Howard finds 16 ineligible athletes

Oakland Mills teams forfeit wins for year

January 13, 2004|By Tricia Bishop and Rick Belz | Tricia Bishop and Rick Belz,SUN STAFF

Howard County school officials announced yesterday that they will launch a sweeping examination of the academic eligibility of high school athletes after an investigation into improper grade-changing at Columbia's Oakland Mills High School uncovered 16 ineligible students participating in activities ranging from varsity football to cheerleading.

The teams with unqualified members will have to forfeit all season wins, and the school's athletic director, Ken Hovet, has been "relieved of his responsibilities," schools Superintendent John R. O'Rourke said yesterday. Disciplinary action against other school staff is pending Board of Education approval, he added.

"Academic integrity is absolutely fundamental to the life of a public school system," O'Rourke said. "Anything that violates that academic integrity has to be dealt with in a straightforward and crisp fashion."

Rather than each school self-policing its athletic programs, school officials said they will review eligibility records at every high school for winter sports and perform random spot checks thereafter. Finances will also be scrutinized.

Howard County requires a 2.0 minimum grade-point average and no failing marks from the previous semester for eligibility to play sports or participate in other extracurricular activities. But in November, Principal Marshall Peterson announced that a football player's grades had been improperly changed to meet the requirements. The team, which Hovet coaches, was forced to forfeit its seven season wins, along with its playoff spot.

Hovet had been on paid administrative leave since Peterson stepped forward, but the pay was revoked yesterday, O'Rourke said.

"I'm disappointed but I'm not surprised when you have politicians looking for a fall guy," Hovet said. "Hopefully the truth will come out in the next several weeks."

"Any action that I took was done at the direction of the Oakland Mills administrators," Hovet said.

Don Disney, the county's coordinator of athletics, said that "there have been two instances where a coach or an athletic director has been removed for disciplinary action in the 1990s."

Tony Cole, a senior football team captain, said he trusts Hovet.

"I just don't think he would jeopardize the football season after developing athletes for four years," Cole said.

Peterson's revelation spurred O'Rourke to launch a two-month investigation that confirmed the grade-changing allegations and uncovered participation by other students who did not meet county academic requirements, though their grades had not been changed. The 16 students involved were:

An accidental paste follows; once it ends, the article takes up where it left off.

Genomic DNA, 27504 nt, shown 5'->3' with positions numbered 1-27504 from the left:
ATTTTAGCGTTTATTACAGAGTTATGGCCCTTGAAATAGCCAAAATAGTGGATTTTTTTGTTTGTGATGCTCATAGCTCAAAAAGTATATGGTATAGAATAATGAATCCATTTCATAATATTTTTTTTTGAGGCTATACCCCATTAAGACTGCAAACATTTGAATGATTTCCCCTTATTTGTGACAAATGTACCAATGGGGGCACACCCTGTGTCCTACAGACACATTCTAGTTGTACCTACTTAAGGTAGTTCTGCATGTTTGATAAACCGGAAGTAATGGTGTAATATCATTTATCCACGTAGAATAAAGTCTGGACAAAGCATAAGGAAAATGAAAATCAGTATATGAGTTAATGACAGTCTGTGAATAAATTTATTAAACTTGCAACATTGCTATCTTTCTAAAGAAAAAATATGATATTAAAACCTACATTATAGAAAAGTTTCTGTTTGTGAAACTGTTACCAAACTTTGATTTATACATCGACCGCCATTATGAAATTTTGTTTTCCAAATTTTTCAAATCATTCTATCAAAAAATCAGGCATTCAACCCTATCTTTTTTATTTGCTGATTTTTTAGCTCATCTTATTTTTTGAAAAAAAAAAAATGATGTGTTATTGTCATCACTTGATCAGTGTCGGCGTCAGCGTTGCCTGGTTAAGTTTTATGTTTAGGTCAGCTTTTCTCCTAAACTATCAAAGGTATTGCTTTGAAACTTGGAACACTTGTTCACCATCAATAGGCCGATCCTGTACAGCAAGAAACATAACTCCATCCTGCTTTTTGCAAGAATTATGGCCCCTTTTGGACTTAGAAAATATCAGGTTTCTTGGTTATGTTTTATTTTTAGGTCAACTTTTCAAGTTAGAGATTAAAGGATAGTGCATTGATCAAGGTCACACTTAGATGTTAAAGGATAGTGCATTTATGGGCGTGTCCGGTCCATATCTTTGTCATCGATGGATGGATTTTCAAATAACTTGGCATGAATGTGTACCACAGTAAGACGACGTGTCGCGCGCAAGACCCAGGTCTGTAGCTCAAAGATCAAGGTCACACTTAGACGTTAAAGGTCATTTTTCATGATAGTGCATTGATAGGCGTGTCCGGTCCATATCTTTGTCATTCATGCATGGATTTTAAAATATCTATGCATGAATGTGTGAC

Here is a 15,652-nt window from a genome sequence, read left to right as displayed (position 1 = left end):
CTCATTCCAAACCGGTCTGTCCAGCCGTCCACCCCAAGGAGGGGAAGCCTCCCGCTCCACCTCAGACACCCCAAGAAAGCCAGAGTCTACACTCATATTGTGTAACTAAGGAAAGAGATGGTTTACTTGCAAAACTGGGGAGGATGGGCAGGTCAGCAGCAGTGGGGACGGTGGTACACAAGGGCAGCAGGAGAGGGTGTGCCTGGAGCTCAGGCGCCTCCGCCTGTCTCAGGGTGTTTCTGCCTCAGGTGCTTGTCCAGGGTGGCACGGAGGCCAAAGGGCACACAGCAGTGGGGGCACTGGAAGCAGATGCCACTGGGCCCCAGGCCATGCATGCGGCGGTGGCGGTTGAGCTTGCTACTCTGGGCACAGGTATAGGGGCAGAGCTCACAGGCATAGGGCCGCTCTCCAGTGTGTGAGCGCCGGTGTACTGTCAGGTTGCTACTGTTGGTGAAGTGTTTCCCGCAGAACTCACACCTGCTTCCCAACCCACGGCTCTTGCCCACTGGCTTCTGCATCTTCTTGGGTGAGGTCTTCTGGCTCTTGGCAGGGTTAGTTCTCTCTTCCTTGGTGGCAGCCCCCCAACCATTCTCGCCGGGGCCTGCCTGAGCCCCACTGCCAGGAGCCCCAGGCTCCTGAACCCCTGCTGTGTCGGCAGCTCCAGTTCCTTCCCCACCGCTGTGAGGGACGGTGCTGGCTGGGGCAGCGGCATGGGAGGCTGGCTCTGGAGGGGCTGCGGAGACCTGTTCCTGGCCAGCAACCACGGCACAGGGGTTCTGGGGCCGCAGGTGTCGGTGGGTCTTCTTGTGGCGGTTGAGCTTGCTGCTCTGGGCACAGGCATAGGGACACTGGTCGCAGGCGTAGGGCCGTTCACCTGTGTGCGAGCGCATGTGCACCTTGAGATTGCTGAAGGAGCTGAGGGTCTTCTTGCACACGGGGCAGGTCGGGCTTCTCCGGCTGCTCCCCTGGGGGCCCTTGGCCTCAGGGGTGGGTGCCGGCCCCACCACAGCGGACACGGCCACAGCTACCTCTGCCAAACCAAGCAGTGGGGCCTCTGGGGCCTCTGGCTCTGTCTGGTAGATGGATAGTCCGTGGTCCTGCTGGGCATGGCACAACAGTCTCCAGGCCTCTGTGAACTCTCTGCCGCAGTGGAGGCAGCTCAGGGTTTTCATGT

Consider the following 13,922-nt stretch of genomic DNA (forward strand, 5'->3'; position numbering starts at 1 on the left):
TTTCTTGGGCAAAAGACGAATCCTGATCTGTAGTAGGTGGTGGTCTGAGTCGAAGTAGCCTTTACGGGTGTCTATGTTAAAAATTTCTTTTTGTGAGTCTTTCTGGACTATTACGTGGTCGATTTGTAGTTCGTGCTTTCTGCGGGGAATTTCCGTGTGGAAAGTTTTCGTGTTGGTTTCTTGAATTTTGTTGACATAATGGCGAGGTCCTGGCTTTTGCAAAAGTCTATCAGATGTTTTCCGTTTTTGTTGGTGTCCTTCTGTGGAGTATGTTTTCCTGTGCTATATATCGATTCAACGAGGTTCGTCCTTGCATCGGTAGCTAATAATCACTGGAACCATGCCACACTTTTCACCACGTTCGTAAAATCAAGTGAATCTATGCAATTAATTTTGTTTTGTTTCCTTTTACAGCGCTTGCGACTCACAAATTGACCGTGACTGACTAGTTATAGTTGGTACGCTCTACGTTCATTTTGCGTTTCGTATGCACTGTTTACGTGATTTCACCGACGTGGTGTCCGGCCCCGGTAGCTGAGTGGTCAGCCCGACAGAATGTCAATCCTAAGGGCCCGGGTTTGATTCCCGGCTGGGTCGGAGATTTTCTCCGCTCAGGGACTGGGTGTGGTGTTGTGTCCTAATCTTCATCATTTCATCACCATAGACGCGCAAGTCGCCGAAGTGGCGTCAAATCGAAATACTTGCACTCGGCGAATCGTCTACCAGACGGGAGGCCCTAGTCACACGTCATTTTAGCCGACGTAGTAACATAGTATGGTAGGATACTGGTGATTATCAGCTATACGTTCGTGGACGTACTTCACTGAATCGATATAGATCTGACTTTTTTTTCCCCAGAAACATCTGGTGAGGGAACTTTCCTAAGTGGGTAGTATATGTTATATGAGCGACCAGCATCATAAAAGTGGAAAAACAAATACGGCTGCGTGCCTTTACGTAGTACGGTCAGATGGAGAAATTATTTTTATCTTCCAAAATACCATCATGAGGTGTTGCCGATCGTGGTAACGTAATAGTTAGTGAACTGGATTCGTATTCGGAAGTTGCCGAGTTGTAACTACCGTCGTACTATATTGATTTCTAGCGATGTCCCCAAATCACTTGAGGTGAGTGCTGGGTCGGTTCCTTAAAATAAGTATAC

two varsity football players

four junior varsity football players

one junior varsity field hockey player

one junior varsity volleyball player

two members of the boys' cross country track team

two junior varsity cheerleaders

four varsity cheerleaders

"That's just unacceptable," O'Rourke said. "That's just in no way anything that we can tolerate."

Disney said he would turn the findings over to a state rules and infractions committee that will recommend penalties to the Maryland Public Secondary Schools Athletics Association, which could include rendering the school ineligible to compete in state competitions this year.

O'Rourke said there were multiple people responsible for the improprieties and "more than one person will be disciplined, each person differently," depending upon their involvement.

Disney said that at least three people are responsible for ensuring a student's academic eligibility to play sports: the coach, the school's athletic director and a designated administrator.

And O'Rourke added a fourth: "The principal is responsible for everything that goes on within a building," he said. "Ultimately, the principal is responsible."

Peterson was not available for comment last night.

Officials said the school was not properly checking for eligibility and in one instance allowed a grade to be changed improperly, though no reasoning for the move was offered yesterday.

The player whose marks were altered was not a star athlete and played sparingly, which has caused some in the community to wonder what the motivation would be in changing his transcript.

O'Rourke said he will talk with school staff today along with Michael Martirano, who oversees administration and headed the investigation, to help them absorb the news. Disney will meet with Oakland Mills coaches, as well as athletes, some of whom are distressed about the events.

"Everyone became so demotivated after it came out that everyone's grades have dropped. People don't want to do winter sports. It's just killed their motivation," said Cole, who added that Hovet was a motivator for the school.

Hovet "has always been for the kids," said Sam Singleton, a track coach at Reservoir High School whose recent firing as football coach was widely protested by students. "I'm sure some people don't always agree with his ways, but he does an outstanding job teaching and motivating young men."

Officials said they do not expect to find infractions at other schools, but they promised a thorough investigation and vigilance.

"We can never let this happen again," Martirano said.

Baltimore Sun Articles
Please note the green-lined linked article text has been applied commercially without any involvement from our newsroom editors, reporters or any other editorial staff.